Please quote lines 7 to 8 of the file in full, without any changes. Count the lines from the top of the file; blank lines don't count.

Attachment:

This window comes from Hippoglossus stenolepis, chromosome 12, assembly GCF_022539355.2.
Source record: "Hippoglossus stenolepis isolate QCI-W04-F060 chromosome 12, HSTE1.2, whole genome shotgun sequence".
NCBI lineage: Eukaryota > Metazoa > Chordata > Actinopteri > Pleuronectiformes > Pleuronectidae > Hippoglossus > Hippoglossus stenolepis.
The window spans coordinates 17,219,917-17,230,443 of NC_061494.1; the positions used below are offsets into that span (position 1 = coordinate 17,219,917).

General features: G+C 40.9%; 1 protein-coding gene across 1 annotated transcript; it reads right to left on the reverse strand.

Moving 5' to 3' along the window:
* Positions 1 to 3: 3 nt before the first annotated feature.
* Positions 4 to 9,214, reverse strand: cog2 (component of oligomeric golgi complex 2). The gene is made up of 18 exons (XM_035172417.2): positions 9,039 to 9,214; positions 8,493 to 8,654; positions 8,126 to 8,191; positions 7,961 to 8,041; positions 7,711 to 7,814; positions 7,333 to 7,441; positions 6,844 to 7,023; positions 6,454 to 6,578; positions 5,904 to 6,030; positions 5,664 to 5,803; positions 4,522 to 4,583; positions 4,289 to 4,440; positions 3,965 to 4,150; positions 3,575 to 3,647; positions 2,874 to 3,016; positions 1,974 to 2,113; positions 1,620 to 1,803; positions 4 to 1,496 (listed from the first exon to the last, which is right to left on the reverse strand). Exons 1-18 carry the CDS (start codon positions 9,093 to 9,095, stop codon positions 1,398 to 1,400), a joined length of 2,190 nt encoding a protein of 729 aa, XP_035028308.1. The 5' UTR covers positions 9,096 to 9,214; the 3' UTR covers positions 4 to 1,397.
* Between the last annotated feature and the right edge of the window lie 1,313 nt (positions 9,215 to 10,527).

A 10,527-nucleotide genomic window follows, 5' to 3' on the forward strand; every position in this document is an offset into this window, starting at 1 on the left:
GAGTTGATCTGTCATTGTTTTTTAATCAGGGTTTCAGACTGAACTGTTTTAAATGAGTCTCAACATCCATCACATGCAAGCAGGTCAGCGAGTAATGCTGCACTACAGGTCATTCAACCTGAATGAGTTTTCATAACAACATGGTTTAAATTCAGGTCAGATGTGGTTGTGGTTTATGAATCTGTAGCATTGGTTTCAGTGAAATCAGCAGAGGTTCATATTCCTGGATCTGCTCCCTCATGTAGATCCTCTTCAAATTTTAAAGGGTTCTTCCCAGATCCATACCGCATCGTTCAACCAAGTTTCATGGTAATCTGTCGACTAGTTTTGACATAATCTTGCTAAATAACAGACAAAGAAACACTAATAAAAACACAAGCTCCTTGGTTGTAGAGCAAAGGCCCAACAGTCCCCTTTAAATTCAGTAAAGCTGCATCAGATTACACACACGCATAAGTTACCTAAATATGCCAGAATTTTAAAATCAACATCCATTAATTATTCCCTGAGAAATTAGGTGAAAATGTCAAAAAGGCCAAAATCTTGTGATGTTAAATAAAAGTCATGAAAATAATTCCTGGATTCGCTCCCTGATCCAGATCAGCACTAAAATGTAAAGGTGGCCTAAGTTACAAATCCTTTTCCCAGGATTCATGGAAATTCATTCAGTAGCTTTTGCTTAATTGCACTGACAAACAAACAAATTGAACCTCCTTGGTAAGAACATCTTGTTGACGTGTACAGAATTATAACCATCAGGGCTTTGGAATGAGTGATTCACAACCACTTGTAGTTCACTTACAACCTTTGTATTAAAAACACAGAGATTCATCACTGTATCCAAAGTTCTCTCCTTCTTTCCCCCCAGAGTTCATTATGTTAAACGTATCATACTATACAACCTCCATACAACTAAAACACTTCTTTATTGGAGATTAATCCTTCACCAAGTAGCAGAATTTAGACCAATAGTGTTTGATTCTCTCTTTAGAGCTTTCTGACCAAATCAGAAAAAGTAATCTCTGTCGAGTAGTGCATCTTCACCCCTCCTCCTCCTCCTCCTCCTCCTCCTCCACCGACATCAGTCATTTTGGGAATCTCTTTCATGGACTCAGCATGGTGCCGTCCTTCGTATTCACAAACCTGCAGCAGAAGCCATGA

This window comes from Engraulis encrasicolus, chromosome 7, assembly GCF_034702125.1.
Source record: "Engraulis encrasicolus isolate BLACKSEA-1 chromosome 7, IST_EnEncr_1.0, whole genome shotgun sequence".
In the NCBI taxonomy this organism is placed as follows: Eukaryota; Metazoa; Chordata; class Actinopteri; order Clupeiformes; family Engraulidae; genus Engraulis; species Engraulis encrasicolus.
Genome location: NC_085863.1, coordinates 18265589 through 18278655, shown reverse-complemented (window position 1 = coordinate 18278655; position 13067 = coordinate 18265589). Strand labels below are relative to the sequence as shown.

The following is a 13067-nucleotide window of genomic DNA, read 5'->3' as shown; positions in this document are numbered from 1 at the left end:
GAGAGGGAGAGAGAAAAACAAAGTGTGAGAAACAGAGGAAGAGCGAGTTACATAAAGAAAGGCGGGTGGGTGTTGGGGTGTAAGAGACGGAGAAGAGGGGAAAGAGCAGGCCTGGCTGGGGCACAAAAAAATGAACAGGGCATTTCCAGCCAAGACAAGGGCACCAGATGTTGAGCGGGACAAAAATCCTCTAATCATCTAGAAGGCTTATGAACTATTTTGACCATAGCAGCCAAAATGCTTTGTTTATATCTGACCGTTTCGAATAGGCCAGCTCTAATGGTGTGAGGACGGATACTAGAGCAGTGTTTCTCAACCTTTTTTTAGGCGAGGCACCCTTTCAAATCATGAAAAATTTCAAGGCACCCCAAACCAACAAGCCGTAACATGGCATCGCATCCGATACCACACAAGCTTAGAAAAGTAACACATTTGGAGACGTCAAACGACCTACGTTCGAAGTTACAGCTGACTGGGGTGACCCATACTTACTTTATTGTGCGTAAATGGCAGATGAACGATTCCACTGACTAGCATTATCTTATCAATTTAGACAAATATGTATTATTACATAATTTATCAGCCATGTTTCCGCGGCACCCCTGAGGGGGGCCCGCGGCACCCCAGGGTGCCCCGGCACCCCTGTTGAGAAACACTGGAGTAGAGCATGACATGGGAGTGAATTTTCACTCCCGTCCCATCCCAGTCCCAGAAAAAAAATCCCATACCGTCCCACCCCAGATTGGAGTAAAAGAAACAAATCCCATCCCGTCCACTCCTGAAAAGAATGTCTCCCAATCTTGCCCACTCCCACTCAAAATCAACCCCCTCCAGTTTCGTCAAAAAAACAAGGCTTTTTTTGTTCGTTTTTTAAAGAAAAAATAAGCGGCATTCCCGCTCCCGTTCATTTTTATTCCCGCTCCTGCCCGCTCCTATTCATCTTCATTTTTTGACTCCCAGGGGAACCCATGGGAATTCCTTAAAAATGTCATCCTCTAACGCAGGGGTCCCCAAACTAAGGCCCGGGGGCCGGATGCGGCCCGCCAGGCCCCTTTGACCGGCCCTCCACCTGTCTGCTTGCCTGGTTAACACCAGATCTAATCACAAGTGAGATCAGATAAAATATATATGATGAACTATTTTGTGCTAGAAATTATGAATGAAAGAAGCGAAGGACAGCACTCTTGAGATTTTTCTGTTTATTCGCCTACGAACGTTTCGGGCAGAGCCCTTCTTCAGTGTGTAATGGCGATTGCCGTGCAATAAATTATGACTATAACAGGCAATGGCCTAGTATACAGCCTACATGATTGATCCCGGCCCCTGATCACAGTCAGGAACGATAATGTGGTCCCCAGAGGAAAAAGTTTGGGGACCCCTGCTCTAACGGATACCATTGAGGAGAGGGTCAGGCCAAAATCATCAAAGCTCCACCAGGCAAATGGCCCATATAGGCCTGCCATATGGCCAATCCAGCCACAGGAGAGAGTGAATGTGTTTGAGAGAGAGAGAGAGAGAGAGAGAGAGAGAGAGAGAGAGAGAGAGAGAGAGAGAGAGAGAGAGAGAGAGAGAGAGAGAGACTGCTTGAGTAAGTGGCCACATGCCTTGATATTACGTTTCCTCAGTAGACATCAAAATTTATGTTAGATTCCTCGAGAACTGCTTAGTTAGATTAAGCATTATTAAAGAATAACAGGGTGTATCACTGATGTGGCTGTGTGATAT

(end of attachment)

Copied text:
* Positions 1 to 3: 3 nt before the first annotated feature.
* Positions 4 to 9,214, reverse strand: cog2 (component of oligomeric golgi complex 2). The gene is made up of 18 exons (XM_035172417.2): positions 9,039 to 9,214; positions 8,493 to 8,654; positions 8,126 to 8,191; positions 7,961 to 8,041; positions 7,711 to 7,814; positions 7,333 to 7,441; positions 6,844 to 7,023; positions 6,454 to 6,578; positions 5,904 to 6,030; positions 5,664 to 5,803; positions 4,522 to 4,583; positions 4,289 to 4,440; positions 3,965 to 4,150; positions 3,575 to 3,647; positions 2,874 to 3,016; positions 1,974 to 2,113; positions 1,620 to 1,803; positions 4 to 1,496 (listed from the first exon to the last, which is right to left on the reverse strand). Exons 1-18 carry the CDS (start codon positions 9,093 to 9,095, stop codon positions 1,398 to 1,400), a joined length of 2,190 nt encoding a protein of 729 aa, XP_035028308.1. The 5' UTR covers positions 9,096 to 9,214; the 3' UTR covers positions 4 to 1,397.